By: Joseph Arthur
MULTIPLE clubs across the EFL will support breast cancer awareness and the Breast Cancer Network Australia (BCNA) this week by taking part in the organisation’s ‘Pink Sports Day’ program.
Kilsyth Junior Football Club will host ‘Pink at Pinks’ for a third consecutive year, while both Vermont and Heathmont will join in on the movement and host sports days as well.
‘Pink at Pinks’ takes place at Pinks Reserve and is organised by breast cancer survivor, Bonnie Isbester. Bonnie’s son plays for the Kilsyth under-17s and since her diagnosis Bonnie has worked tirelessly in raising funds to support those suffering from breast cancer.
“I was diagnosed almost three years ago at 41 years old, so quite young,” Isbester said.
“Obviously when you get a diagnosis like that you crap yourself and think ‘am I going to survive this?’.
“So I went into the whole ‘I need to help raise funds and awareness’ mode and everything like that.”
It was Bonnie’s desire to help raise funds and awareness that lead to the introduction of ‘Pink at Pinks’ which works in collaboration with the BNCA’s Pink Sports Days, but she hasn’t stopped there.
Bonnie has spoken to multiple junior and senior clubs about her journey from diagnosis to remission in a bid to further raise awareness.
Even meeting and befriending Peter Hitchener of Channel 9 after a talk at Eastern Health, who will toss the coin before the Kilsyth vs. East Burwood under-17s match this weekend.
“All of our teams – we’ve got 13 teams – they all buy the pink socks and all the money goes to breast cancer, so they wear the pink socks and we’ve got the pink armbands, so we just try to do as much as we can,” Isbester said.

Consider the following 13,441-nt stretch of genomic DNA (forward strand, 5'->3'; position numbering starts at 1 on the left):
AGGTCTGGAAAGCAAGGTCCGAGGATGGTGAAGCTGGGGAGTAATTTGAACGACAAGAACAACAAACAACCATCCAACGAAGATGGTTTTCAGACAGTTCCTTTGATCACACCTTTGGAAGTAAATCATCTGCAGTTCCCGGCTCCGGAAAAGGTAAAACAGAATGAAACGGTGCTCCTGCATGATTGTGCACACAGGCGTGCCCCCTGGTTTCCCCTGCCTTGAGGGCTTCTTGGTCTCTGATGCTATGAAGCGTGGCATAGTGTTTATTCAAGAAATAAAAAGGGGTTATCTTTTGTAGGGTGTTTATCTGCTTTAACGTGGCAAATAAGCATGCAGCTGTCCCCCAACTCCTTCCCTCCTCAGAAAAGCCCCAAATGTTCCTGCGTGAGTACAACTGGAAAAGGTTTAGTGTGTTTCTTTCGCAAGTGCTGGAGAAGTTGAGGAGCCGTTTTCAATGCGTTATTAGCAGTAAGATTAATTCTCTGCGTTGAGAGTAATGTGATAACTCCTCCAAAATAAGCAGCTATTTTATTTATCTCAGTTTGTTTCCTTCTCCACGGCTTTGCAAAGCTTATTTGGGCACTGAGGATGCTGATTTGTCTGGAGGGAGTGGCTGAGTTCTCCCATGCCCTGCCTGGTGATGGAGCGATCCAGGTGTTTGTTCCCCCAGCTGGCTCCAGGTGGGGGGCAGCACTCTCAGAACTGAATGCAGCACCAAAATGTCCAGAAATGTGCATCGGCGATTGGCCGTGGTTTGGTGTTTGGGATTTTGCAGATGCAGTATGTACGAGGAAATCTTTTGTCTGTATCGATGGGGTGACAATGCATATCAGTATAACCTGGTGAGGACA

“I’ve done quite a few talks at different clubs as well, where I got up and spoke about my experience and told them about my breast cancer journey.”
The journey for Bonnie Isbester has been a challenging one and although her cancer is in remission, the battle continues every day.
Isbester said what’s important to her is always trying to find ways to make something positive from the fight and ensure that others who are diagnosed have access to the same support she did.
“I worked every day through the journey of having treatment, because I couldn’t stop and think, so the biggest part of the struggle is with is your mind, always thinking ‘is it going to come back?’,” she said.
“My biggest thing I like to get out to people is early detection.
“Early detection and awareness, also raising money to find cures and raising money to go towards trials and things like that.
“Getting funding through these sorts of days is very important and it brings the community together, the amount of people that want to donate.”
Breast cancer impacts more than just those diagnosed, it also provides challenges for families and friends who suffer as a result of a loved one’s diagnosis.
“It’s not just me that’s got the breast cancer, it’s someone’s mum, it’s someone’s aunty, someone’s sister, someone’s girlfriend, someone’s wife and it can even be found in men as well,” Isbester said.
The BCNA works solely to provide support for these men, women and families and the introduction of ‘Pink Sports Days’ has seen donations and awareness increase exponentially.
Pink Sports Day program manager Carmen Mullenger said that community engagement across all forms of sport – particularly football – is crucial to continually supporting those suffering from breast cancer.
“It’s (Pink Sports Days) one of our key community fundraising initiatives,” Mullenger said.
“There’s a fairly rich history in football and Pink Sports Days, we were actually the first charity to ever do breast cancer charity rounds in football.
“Clubs get involved by wearing pink football socks and also just by running charity events and auctions on the day.
“’Pinking up’ as it’s called is a big visual show of support.
“19,500 thousand people are diagnosed every year, including men, so it’s not just a women-only disease,” Mullinger said.
“BCNA are the peak national support organisation for breast cancer Australia, we fund support for the women and their families, that’s our key service.
“Everything that we provide is provided for free to the women, men and families.
“Breast cancer just touches so many people and once it becomes even more personal you just know that it’s worth fighting for.”
For more information on hosting a Pink Sports Day at your club, click here.